CCW Active Loop Ethernet cable.

Sean - G4UCJ

Hi Chris,

Thanks for the info about the Ethernet cable. I ended up buying a 20m exterior quality CAT-6 UTP cable, which seems to be working fine. As I can't do a before and after comparison, I will have to assume all is well (both LEDS are lit in the base unit and plenty of signals are being heard. I don't know if the extra 'bandwidth' of CAT-6 makes any positive difference or could be a hindrance. The only reason I went for CAT6 is that it was actually cheaper than the equivalent CAT-5 cable (plus it would arrive a few days faster, ever the impatient!).


Now I asked this question once before but I think I asked it in the wrong way as the answer wasn't what I expected, so I'll ask it in a slightly different way: I am going to be using the CCW Active loop (the triangular one), together with my Wellbrook ALA1530 through the MFJ1026 noise canceller/phaser with the hope of making a steerable phased array for use on the lower bands, and to see if I can lower the noise floor by targeting the major noise sources on each band. The Wellbrook is on a rotator and about 4m above sloping ground. The CCW loop is on top of my mast, about 6m above flat, but slightly higher, ground (so about 4-5m higher than the Wellbrook). The CCW is not on a rotator, but can be turned by hand if really necessary.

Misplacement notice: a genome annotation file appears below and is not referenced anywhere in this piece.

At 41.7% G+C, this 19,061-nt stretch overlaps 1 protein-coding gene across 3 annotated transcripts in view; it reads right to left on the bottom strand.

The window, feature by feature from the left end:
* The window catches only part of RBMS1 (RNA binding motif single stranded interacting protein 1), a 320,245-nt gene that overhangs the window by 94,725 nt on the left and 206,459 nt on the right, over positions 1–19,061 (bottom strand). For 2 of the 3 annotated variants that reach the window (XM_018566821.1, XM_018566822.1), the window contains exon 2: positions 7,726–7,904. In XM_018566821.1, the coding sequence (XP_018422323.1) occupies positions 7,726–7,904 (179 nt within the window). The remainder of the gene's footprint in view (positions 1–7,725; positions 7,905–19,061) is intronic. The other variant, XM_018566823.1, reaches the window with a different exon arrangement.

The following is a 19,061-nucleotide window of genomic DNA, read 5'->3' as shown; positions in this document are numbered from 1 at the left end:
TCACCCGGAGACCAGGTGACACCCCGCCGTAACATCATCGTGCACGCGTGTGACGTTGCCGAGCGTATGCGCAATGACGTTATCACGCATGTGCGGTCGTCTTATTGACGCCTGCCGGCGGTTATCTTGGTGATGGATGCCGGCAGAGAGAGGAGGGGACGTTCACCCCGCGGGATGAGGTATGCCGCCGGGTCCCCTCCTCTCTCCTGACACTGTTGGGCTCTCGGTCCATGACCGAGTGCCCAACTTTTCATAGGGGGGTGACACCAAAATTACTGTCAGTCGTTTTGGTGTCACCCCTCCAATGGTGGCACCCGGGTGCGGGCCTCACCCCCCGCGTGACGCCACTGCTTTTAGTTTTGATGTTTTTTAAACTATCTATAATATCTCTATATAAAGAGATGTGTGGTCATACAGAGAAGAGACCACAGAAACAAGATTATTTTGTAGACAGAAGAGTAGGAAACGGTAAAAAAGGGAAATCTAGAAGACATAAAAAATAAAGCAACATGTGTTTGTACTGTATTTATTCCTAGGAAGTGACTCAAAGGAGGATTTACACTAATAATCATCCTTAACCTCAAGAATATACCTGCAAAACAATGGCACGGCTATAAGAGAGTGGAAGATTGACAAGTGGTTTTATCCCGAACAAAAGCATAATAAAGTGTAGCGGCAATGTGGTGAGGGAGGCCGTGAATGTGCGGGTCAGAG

My question is this: Do the Wellbrook and CCW loops behave in the same manner when nulling or peaking? That is, the open loop (like looking at a bicycle wheel), as you look at it, point to the signal null. The edges of the loop (like the rim on a bike wheel) 'point' to the signal maxima? An answer to that would be really handy so that I can position the loop accordingly. I haven't been able to do any null/peak tests with the loop as yet.


To go back to the Ethernet cable, in answer to Simon, yes I have ferrite(s) on pretty much every cable plus two mains chokes (well one choke, and one mains filter). It makes a big difference to the noise floor, but of course it can't get rid of VDSL/PLT type noises - 30m is really tough going here and is the worst affected band, followed by part of 80m.

73, Sean



From: [] On Behalf Of Chris Moulding
Sent: Wednesday, July 15, 2020 10:59 AM
Subject: Re: [CrossCountryWireless] CCW Active Loop ethernet cable.


Hi Sean,

The first antenna we made that used ethernet cable as a feeder was the HF Active Antenna.

This was designed for use with the RSGB Noise measurement program some years ago so I put a lot of time and effort into finding what was the best ethernet cable to use as we wanted to reduce any local noise pick-up on the cable to avoid corrupting the noise measurements.